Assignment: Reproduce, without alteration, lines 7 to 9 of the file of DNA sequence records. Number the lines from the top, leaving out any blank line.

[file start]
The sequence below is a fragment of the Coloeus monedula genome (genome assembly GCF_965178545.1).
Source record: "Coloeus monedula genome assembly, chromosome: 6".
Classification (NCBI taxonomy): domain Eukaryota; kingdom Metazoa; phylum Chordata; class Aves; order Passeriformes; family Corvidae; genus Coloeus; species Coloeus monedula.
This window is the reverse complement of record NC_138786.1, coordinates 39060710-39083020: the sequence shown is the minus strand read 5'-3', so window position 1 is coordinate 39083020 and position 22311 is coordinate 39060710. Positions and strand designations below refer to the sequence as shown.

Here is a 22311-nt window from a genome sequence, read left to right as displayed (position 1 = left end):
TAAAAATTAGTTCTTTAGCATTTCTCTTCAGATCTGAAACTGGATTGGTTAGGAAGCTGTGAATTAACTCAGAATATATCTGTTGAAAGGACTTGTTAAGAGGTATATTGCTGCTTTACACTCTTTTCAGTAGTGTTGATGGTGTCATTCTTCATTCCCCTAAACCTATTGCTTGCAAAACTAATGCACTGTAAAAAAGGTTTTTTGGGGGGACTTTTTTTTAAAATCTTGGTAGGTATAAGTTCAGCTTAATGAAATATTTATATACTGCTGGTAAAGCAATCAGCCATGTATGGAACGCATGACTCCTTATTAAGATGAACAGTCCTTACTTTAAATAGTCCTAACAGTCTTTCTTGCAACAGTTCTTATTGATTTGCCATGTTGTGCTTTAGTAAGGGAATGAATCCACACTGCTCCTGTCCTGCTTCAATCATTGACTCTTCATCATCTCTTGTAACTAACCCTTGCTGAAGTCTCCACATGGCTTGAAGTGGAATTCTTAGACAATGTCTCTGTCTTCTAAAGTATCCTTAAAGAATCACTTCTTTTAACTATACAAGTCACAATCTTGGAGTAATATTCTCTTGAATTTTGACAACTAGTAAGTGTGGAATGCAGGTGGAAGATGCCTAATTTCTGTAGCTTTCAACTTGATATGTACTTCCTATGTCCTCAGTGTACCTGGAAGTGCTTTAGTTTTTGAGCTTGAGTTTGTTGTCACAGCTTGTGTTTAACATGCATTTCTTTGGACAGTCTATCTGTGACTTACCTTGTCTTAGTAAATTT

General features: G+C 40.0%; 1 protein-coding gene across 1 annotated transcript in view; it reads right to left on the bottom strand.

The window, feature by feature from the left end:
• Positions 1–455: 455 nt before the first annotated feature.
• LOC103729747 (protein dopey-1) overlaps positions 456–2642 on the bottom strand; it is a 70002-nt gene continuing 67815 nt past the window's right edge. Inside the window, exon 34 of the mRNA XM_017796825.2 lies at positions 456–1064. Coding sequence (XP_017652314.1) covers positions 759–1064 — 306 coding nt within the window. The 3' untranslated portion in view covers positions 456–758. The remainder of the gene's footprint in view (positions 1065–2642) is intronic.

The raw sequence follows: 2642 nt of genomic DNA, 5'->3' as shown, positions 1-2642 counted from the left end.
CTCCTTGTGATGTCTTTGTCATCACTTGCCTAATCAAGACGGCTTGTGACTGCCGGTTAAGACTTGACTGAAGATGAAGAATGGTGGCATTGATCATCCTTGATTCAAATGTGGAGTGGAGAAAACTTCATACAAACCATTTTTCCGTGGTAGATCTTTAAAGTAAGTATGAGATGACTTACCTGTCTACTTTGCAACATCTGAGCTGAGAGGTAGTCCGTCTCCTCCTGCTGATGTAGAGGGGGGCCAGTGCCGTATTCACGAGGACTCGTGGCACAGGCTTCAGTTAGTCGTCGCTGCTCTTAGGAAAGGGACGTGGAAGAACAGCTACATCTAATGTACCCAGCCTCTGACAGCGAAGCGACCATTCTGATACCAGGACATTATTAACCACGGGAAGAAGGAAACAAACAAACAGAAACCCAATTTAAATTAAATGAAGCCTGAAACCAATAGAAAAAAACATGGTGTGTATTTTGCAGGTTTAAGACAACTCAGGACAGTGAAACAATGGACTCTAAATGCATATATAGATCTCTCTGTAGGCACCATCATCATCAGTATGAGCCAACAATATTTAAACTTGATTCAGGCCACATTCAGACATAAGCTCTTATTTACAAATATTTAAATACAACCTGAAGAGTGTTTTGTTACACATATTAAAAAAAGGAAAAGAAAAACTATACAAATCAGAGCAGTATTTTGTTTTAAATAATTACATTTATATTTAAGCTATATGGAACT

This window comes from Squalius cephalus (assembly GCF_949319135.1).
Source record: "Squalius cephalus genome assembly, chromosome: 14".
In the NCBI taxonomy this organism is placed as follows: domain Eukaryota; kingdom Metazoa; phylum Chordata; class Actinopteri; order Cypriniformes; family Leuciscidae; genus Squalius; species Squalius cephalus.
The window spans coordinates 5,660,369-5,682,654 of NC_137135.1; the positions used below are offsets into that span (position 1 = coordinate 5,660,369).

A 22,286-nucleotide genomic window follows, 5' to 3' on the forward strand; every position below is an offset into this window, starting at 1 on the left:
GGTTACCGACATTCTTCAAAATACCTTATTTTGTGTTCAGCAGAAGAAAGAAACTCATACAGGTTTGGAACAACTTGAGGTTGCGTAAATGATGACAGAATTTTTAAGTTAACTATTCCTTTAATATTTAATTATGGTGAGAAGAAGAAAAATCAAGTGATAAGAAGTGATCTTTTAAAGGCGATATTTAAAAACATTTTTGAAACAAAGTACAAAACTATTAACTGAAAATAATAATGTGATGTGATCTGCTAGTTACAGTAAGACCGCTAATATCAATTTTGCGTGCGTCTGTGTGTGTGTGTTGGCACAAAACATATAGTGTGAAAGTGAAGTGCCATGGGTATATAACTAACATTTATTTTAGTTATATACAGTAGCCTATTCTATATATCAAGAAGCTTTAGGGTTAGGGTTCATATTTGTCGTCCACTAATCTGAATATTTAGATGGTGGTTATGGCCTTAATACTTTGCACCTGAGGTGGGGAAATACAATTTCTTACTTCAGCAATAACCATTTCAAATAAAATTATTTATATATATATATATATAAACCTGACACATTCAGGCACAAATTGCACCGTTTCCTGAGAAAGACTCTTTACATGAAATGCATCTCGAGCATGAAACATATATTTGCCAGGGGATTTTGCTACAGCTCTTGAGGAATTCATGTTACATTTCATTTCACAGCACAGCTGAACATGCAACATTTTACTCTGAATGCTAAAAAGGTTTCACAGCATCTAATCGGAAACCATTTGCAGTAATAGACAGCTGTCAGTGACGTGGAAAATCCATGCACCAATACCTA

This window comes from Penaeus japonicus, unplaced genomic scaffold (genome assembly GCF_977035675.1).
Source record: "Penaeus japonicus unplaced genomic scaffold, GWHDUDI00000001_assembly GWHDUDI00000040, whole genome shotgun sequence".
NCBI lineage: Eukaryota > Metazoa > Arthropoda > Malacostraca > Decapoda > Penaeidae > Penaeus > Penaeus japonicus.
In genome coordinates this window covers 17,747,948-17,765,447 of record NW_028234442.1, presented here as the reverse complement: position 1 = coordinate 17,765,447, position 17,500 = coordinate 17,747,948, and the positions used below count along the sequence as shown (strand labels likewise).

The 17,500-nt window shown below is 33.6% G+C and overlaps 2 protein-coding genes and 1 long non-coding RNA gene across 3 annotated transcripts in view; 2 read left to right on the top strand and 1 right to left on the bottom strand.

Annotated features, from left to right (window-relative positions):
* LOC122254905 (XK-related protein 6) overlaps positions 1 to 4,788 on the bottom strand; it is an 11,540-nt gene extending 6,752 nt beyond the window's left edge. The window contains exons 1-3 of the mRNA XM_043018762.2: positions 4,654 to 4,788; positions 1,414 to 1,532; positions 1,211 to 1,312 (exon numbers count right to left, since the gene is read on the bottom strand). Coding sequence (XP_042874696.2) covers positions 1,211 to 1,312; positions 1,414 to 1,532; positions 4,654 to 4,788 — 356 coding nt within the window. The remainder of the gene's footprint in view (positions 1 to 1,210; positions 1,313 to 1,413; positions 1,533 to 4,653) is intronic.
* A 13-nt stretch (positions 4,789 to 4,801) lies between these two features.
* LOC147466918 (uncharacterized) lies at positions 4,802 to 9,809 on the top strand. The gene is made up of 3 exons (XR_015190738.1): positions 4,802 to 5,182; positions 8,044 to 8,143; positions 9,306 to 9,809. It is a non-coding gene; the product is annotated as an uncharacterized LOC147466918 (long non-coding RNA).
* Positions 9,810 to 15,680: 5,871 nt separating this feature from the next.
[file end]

General features: G+C 40.0%; 1 protein-coding gene across 1 annotated transcript in view; it reads right to left on the bottom strand.

The window, feature by feature from the left end:
• Positions 1–455: 455 nt before the first annotated feature.